At over 10kg it's no lightweight whippet, but neither does it feel heavy in the way you might expect. Sure, off-the-line acceleration is a little blunted and it probably won't be your first choice for a trip to the Alps. But once you've got it rolling it doesn't feel sluggish.
In fact, the weight gives the razor a planted feel, ideal if the road conditions are wet or greasy, or if you are a new rider and don't like the jittery feeling of some lightweight bikes on poor road surfaces.
During testing I swapped out the standard wheels for two offerings from Vel that I was testing. I reviewed the Vel 60 RL Carbon wheelset and also tested also tested its 28 RL Alloy wheels, both of which improved the Razor's performance and highlighted just how capable and upgradable the frameset is.
When it comes to the geometry things are also pleasing too.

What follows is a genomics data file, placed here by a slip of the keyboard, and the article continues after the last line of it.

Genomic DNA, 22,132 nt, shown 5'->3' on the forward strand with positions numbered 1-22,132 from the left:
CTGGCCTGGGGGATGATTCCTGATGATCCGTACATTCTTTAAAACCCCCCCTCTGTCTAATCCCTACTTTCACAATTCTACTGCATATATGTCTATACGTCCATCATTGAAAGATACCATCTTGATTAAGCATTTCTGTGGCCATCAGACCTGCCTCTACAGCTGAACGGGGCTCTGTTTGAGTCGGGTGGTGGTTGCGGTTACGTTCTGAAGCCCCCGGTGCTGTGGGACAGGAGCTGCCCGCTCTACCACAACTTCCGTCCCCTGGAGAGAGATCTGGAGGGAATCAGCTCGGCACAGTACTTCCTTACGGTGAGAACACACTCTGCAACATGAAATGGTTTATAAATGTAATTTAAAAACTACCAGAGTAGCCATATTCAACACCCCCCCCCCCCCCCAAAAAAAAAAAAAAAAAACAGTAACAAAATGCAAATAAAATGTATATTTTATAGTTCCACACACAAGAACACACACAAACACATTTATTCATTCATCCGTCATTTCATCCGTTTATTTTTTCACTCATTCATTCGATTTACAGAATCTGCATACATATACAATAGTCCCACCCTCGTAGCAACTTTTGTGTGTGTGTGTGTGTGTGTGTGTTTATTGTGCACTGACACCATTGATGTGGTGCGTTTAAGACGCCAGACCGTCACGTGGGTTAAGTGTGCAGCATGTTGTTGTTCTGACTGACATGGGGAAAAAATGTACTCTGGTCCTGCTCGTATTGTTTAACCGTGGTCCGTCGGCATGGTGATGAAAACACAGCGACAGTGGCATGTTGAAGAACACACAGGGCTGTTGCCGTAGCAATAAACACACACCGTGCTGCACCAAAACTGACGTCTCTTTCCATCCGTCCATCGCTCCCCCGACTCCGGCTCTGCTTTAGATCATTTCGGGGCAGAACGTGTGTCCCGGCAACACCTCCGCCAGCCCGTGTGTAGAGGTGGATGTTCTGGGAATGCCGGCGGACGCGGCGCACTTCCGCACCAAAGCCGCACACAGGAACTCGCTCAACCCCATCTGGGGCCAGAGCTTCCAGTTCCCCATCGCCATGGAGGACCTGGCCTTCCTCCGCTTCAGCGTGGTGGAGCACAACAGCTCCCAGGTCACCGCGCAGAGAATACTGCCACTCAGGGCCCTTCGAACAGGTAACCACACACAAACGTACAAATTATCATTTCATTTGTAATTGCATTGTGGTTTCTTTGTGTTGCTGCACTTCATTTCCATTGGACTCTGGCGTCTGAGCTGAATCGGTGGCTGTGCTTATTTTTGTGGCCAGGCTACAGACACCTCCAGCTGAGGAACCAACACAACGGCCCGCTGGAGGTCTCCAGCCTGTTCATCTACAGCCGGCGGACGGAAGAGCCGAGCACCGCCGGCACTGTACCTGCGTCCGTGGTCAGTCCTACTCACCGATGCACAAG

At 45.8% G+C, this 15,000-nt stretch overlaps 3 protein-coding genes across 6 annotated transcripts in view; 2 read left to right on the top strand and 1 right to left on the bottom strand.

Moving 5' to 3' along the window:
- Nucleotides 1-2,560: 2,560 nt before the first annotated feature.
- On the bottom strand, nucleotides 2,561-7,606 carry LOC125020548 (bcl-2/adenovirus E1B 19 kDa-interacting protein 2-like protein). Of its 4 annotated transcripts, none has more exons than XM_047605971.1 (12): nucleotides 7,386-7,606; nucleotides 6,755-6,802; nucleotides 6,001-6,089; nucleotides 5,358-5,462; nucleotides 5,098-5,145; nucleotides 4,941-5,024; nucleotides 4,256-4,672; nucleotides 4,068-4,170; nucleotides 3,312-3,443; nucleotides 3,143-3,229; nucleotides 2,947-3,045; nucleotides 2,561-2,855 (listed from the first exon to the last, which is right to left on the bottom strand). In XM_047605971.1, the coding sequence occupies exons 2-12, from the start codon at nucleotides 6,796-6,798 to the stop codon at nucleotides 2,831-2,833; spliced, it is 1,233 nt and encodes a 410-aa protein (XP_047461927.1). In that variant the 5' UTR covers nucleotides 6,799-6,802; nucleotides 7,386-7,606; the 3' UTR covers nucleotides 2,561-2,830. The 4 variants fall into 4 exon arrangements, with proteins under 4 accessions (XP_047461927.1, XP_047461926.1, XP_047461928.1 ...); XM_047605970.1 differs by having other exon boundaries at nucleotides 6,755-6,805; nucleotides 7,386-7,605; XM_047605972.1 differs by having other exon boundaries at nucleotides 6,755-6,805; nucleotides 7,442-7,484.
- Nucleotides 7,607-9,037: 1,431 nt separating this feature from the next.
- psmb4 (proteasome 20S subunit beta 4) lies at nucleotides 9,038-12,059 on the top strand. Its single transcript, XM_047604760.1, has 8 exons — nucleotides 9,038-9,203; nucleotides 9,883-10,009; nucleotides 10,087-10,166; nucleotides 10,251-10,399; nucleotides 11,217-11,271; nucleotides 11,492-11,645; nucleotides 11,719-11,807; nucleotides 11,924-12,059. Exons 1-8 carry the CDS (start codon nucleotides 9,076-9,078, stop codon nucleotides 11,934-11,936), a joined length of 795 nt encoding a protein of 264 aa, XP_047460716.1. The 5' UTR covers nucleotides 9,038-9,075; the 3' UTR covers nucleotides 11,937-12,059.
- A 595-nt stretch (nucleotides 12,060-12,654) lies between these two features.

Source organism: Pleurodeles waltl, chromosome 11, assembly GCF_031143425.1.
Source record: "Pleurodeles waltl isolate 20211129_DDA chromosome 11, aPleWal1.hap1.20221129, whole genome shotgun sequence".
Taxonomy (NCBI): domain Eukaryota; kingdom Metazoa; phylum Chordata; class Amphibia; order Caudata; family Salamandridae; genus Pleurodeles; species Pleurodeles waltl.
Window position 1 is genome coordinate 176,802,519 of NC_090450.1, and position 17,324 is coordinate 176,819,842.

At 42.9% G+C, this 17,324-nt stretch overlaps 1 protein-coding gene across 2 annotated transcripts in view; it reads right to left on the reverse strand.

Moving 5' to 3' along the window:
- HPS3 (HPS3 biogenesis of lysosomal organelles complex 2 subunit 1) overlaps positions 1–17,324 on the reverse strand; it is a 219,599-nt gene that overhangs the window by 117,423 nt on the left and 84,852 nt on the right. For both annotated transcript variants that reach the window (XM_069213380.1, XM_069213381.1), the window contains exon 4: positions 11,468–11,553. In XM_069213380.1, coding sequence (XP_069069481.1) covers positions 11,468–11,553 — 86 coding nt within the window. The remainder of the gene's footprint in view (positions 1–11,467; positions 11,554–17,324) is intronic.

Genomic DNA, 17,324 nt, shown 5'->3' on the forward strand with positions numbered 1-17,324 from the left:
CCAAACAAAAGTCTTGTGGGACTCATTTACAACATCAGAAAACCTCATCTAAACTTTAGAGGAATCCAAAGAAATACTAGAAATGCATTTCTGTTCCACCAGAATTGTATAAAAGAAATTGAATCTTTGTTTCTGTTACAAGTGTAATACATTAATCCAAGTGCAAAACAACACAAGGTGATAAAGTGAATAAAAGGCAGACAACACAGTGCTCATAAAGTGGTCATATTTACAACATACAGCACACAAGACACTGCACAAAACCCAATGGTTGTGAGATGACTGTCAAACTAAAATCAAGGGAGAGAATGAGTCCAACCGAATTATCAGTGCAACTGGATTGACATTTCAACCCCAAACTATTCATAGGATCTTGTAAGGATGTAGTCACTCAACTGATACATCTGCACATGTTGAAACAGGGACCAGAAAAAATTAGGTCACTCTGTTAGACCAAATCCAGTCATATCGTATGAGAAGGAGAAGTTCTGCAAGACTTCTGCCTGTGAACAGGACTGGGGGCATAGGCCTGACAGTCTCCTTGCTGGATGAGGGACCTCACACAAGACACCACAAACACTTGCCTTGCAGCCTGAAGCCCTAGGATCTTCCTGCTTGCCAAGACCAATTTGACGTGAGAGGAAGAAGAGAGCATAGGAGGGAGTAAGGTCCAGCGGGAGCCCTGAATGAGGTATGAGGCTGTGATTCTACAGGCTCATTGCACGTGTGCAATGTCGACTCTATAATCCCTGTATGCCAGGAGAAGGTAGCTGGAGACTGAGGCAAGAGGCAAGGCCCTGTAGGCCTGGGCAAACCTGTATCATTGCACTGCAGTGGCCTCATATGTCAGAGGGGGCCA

While it's more relaxed than an actual race bike, Vitus hasn't taken things too far. The front end is still reasonably aggressive, which keeps the steering on the right side of twitchy, allowing you to take on technical downhills at speed, and the wheelbase of this large size bike just nudges over a metre. This keeps the Razor feeling nimble enough while still being able to accommodate full-length mudguards.
The head tube is taller than you'd find on a race bike, which gives a less aggressive riding position and greater comfort on longer rides. But if you remove most of the spacers you'll still be able to get a decent saddle-to-bar drop for some added aeroness, and exploit the drops for riding into headwinds or when making the most of a descent.
Considering there's no fancy oversizing going on when it comes to the bottom bracket shell or down tube, the stiffness is good, and it feels perfectly capable when you're sprinting for the town sign.
From a riding point of view, I think the Razor is great. Everywhere but the trickiest of descents it is just a blast to ride. The geometry works for the type of riding the Razor is intended for and the ride quality of the frame and fork means it's also ideal for longer rides.